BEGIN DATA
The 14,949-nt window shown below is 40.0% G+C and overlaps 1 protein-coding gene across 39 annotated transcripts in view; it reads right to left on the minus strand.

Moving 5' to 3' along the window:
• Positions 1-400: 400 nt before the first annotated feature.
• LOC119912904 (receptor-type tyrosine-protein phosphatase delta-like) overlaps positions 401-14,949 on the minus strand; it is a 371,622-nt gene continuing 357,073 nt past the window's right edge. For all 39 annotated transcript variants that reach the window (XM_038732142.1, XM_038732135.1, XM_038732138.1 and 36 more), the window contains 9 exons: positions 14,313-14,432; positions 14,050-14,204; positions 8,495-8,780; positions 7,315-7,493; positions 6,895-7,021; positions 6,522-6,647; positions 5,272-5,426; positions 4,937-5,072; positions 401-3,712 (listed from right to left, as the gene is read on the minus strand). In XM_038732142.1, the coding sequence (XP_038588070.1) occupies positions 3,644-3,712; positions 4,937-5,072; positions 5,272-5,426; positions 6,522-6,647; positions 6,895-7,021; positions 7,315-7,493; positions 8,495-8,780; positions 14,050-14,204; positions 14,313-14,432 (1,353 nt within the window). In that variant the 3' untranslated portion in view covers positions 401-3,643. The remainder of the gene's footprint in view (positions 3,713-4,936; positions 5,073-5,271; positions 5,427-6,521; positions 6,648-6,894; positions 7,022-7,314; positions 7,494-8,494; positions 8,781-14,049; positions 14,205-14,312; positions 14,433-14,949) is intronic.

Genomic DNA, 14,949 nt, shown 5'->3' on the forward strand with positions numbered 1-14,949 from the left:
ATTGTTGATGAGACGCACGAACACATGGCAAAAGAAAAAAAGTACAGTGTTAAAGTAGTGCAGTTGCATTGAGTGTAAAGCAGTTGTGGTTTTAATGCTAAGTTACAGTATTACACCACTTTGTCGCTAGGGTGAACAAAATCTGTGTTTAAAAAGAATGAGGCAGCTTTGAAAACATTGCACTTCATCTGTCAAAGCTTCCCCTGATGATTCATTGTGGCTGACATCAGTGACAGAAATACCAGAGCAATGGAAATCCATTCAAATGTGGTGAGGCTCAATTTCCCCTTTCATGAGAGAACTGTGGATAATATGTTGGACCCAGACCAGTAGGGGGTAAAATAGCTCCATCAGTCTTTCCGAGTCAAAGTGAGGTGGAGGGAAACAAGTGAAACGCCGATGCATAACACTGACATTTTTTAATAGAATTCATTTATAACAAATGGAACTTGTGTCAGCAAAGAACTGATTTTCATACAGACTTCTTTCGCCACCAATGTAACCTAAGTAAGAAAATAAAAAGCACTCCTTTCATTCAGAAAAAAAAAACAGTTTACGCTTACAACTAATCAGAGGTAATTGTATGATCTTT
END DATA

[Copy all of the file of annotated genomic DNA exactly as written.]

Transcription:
The 14,949-nt window shown below is 40.0% G+C and overlaps 1 protein-coding gene across 39 annotated transcripts in view; it reads right to left on the minus strand.

Moving 5' to 3' along the window:
• Positions 1-400: 400 nt before the first annotated feature.
• LOC119912904 (receptor-type tyrosine-protein phosphatase delta-like) overlaps positions 401-14,949 on the minus strand; it is a 371,622-nt gene continuing 357,073 nt past the window's right edge. For all 39 annotated transcript variants that reach the window (XM_038732142.1, XM_038732135.1, XM_038732138.1 and 36 more), the window contains 9 exons: positions 14,313-14,432; positions 14,050-14,204; positions 8,495-8,780; positions 7,315-7,493; positions 6,895-7,021; positions 6,522-6,647; positions 5,272-5,426; positions 4,937-5,072; positions 401-3,712 (listed from right to left, as the gene is read on the minus strand). In XM_038732142.1, the coding sequence (XP_038588070.1) occupies positions 3,644-3,712; positions 4,937-5,072; positions 5,272-5,426; positions 6,522-6,647; positions 6,895-7,021; positions 7,315-7,493; positions 8,495-8,780; positions 14,050-14,204; positions 14,313-14,432 (1,353 nt within the window). In that variant the 3' untranslated portion in view covers positions 401-3,643. The remainder of the gene's footprint in view (positions 3,713-4,936; positions 5,073-5,271; positions 5,427-6,521; positions 6,648-6,894; positions 7,022-7,314; positions 7,494-8,494; positions 8,781-14,049; positions 14,205-14,312; positions 14,433-14,949) is intronic.

Genomic DNA, 14,949 nt, shown 5'->3' on the forward strand with positions numbered 1-14,949 from the left:
ATTGTTGATGAGACGCACGAACACATGGCAAAAGAAAAAAAGTACAGTGTTAAAGTAGTGCAGTTGCATTGAGTGTAAAGCAGTTGTGGTTTTAATGCTAAGTTACAGTATTACACCACTTTGTCGCTAGGGTGAACAAAATCTGTGTTTAAAAAGAATGAGGCAGCTTTGAAAACATTGCACTTCATCTGTCAAAGCTTCCCCTGATGATTCATTGTGGCTGACATCAGTGACAGAAATACCAGAGCAATGGAAATCCATTCAAATGTGGTGAGGCTCAATTTCCCCTTTCATGAGAGAACTGTGGATAATATGTTGGACCCAGACCAGTAGGGGGTAAAATAGCTCCATCAGTCTTTCCGAGTCAAAGTGAGGTGGAGGGAAACAAGTGAAACGCCGATGCATAACACTGACATTTTTTAATAGAATTCATTTATAACAAATGGAACTTGTGTCAGCAAAGAACTGATTTTCATACAGACTTCTTTCGCCACCAATGTAACCTAAGTAAGAAAATAAAAAGCACTCCTTTCATTCAGAAAAAAAAAACAGTTTACGCTTACAACTAATCAGAGGTAATTGTATGATCTTT